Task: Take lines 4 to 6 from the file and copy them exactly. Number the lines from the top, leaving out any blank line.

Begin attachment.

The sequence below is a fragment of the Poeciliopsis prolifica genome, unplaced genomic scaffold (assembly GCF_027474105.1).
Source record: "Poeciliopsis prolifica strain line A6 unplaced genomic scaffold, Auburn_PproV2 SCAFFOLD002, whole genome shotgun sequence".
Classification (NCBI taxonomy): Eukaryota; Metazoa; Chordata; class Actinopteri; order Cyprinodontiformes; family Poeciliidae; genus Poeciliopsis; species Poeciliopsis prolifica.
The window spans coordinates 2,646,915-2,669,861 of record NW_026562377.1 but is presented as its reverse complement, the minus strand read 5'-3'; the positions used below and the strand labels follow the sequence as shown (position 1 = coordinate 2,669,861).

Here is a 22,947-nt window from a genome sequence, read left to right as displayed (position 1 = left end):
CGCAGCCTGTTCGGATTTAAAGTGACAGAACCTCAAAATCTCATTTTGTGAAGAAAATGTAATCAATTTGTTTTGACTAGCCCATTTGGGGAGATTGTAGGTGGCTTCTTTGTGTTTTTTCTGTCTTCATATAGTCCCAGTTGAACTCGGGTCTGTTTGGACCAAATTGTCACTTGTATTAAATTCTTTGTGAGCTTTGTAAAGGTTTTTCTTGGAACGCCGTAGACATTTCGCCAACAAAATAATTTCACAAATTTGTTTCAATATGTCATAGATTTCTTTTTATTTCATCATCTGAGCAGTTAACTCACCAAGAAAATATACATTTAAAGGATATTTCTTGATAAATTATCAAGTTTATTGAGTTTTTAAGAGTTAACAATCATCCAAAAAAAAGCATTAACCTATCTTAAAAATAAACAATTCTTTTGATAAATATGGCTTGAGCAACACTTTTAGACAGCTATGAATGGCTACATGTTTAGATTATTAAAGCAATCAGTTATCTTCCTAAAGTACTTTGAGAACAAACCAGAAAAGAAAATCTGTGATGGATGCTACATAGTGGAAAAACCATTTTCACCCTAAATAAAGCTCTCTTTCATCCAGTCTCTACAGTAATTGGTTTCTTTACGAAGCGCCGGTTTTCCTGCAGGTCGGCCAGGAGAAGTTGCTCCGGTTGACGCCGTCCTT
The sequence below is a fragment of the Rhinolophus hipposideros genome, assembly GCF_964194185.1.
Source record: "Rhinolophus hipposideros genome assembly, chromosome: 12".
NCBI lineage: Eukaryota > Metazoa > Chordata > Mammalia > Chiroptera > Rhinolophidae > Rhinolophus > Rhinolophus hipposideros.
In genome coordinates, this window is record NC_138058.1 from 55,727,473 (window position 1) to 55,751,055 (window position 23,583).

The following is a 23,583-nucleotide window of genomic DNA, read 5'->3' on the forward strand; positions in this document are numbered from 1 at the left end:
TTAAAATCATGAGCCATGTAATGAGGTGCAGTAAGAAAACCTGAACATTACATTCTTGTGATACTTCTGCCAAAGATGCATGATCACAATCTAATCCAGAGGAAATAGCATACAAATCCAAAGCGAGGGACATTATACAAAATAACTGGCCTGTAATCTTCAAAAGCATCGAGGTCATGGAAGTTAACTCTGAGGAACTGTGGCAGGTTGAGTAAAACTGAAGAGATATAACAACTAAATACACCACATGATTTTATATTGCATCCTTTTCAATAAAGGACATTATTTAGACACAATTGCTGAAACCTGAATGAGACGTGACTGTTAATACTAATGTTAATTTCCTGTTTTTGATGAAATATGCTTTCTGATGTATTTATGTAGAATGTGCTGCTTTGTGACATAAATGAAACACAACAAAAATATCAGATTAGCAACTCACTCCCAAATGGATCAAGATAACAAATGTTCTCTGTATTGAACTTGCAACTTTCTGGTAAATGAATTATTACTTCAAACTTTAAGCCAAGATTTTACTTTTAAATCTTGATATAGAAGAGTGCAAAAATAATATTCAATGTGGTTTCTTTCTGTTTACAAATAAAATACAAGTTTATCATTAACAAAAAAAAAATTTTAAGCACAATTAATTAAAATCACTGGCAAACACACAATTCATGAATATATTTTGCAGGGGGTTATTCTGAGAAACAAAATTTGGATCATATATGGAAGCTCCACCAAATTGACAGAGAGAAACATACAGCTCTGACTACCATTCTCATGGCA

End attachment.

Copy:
The window spans coordinates 2,646,915-2,669,861 of record NW_026562377.1 but is presented as its reverse complement, the minus strand read 5'-3'; the positions used below and the strand labels follow the sequence as shown (position 1 = coordinate 2,669,861).

Here is a 22,947-nt window from a genome sequence, read left to right as displayed (position 1 = left end):
CGCAGCCTGTTCGGATTTAAAGTGACAGAACCTCAAAATCTCATTTTGTGAAGAAAATGTAATCAATTTGTTTTGACTAGCCCATTTGGGGAGATTGTAGGTGGCTTCTTTGTGTTTTTTCTGTCTTCATATAGTCCCAGTTGAACTCGGGTCTGTTTGGACCAAATTGTCACTTGTATTAAATTCTTTGTGAGCTTTGTAAAGGTTTTTCTTGGAACGCCGTAGACATTTCGCCAACAAAATAATTTCACAAATTTGTTTCAATATGTCATAGATTTCTTTTTATTTCATCATCTGAGCAGTTAACTCACCAAGAAAATATACATTTAAAGGATATTTCTTGATAAATTATCAAGTTTATTGAGTTTTTAAGAGTTAACAATCATCCAAAAAAAAGCATTAACCTATCTTAAAAATAAACAATTCTTTTGATAAATATGGCTTGAGCAACACTTTTAGACAGCTATGAATGGCTACATGTTTAGATTATTAAAGCAATCAGTTATCTTCCTAAAGTACTTTGAGAACAAACCAGAAAAGAAAATCTGTGATGGATGCTACATAGTGGAAAAACCATTTTCACCCTAAATAAAGCTCTCTTTCATCCAGTCTCTACAGTAATTGGTTTCTTTACGAAGCGCCGGTTTTCCTGCAGGTCGGCCAGGAGAAGTTGCTCCGGTTGACGCCGTCCTT